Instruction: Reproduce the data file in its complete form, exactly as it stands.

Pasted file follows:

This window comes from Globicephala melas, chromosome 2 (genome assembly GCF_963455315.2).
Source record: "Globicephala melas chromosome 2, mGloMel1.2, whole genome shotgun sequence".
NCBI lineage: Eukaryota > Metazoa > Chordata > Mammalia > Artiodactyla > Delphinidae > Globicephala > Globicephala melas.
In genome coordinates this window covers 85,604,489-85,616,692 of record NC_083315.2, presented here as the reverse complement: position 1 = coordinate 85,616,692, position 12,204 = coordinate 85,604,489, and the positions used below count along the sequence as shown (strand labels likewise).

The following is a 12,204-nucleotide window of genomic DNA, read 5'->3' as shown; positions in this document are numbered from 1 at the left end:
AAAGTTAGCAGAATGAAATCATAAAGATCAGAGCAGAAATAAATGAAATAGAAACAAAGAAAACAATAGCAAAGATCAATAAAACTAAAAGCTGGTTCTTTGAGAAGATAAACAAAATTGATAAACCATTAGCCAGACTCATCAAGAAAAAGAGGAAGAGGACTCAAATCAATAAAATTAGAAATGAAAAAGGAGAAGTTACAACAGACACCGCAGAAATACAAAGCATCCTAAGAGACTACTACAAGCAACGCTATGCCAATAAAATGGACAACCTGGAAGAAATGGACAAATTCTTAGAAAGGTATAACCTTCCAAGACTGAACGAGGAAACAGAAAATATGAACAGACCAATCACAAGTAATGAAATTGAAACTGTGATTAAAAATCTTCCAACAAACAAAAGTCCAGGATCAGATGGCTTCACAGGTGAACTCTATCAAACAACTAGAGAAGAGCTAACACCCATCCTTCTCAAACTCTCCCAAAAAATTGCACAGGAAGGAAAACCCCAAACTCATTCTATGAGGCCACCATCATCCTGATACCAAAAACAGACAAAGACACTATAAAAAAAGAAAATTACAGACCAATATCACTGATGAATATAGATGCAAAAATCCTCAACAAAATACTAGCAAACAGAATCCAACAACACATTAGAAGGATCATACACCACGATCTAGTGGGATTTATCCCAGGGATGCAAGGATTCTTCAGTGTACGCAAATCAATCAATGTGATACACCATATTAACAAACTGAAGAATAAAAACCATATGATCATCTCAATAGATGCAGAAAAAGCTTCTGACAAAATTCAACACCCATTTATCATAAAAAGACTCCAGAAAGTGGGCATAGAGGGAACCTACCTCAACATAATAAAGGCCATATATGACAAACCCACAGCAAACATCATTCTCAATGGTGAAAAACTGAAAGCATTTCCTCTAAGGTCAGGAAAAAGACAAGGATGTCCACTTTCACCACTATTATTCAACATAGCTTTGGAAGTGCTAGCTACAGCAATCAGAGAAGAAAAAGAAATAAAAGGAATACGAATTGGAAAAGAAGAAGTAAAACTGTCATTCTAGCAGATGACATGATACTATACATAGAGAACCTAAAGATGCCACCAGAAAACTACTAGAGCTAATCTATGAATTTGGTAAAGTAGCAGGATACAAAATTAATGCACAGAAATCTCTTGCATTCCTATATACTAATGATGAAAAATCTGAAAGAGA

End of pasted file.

This window comes from Globicephala melas, chromosome 2 (genome assembly GCF_963455315.2).
Source record: "Globicephala melas chromosome 2, mGloMel1.2, whole genome shotgun sequence".
NCBI lineage: Eukaryota > Metazoa > Chordata > Mammalia > Artiodactyla > Delphinidae > Globicephala > Globicephala melas.
In genome coordinates this window covers 85,604,489-85,616,692 of record NC_083315.2, presented here as the reverse complement: position 1 = coordinate 85,616,692, position 12,204 = coordinate 85,604,489, and the positions used below count along the sequence as shown (strand labels likewise).

The following is a 12,204-nucleotide window of genomic DNA, read 5'->3' as shown; positions in this document are numbered from 1 at the left end:
AAAGTTAGCAGAATGAAATCATAAAGATCAGAGCAGAAATAAATGAAATAGAAACAAAGAAAACAATAGCAAAGATCAATAAAACTAAAAGCTGGTTCTTTGAGAAGATAAACAAAATTGATAAACCATTAGCCAGACTCATCAAGAAAAAGAGGAAGAGGACTCAAATCAATAAAATTAGAAATGAAAAAGGAGAAGTTACAACAGACACCGCAGAAATACAAAGCATCCTAAGAGACTACTACAAGCAACGCTATGCCAATAAAATGGACAACCTGGAAGAAATGGACAAATTCTTAGAAAGGTATAACCTTCCAAGACTGAACGAGGAAACAGAAAATATGAACAGACCAATCACAAGTAATGAAATTGAAACTGTGATTAAAAATCTTCCAACAAACAAAAGTCCAGGATCAGATGGCTTCACAGGTGAACTCTATCAAACAACTAGAGAAGAGCTAACACCCATCCTTCTCAAACTCTCCCAAAAAATTGCACAGGAAGGAAAACCCCAAACTCATTCTATGAGGCCACCATCATCCTGATACCAAAAACAGACAAAGACACTATAAAAAAAGAAAATTACAGACCAATATCACTGATGAATATAGATGCAAAAATCCTCAACAAAATACTAGCAAACAGAATCCAACAACACATTAGAAGGATCATACACCACGATCTAGTGGGATTTATCCCAGGGATGCAAGGATTCTTCAGTGTACGCAAATCAATCAATGTGATACACCATATTAACAAACTGAAGAATAAAAACCATATGATCATCTCAATAGATGCAGAAAAAGCTTCTGACAAAATTCAACACCCATTTATCATAAAAAGACTCCAGAAAGTGGGCATAGAGGGAACCTACCTCAACATAATAAAGGCCATATATGACAAACCCACAGCAAACATCATTCTCAATGGTGAAAAACTGAAAGCATTTCCTCTAAGGTCAGGAAAAAGACAAGGATGTCCACTTTCACCACTATTATTCAACATAGCTTTGGAAGTGCTAGCTACAGCAATCAGAGAAGAAAAAGAAATAAAAGGAATACGAATTGGAAAAGAAGAAGTAAAACTGTCATTCTAGCAGATGACATGATACTATACATAGAGAACCTAAAGATGCCACCAGAAAACTACTAGAGCTAATCTATGAATTTGGTAAAGTAGCAGGATACAAAATTAATGCACAGAAATCTCTTGCATTCCTATATACTAATGATGAAAAATCTGAAAGAGA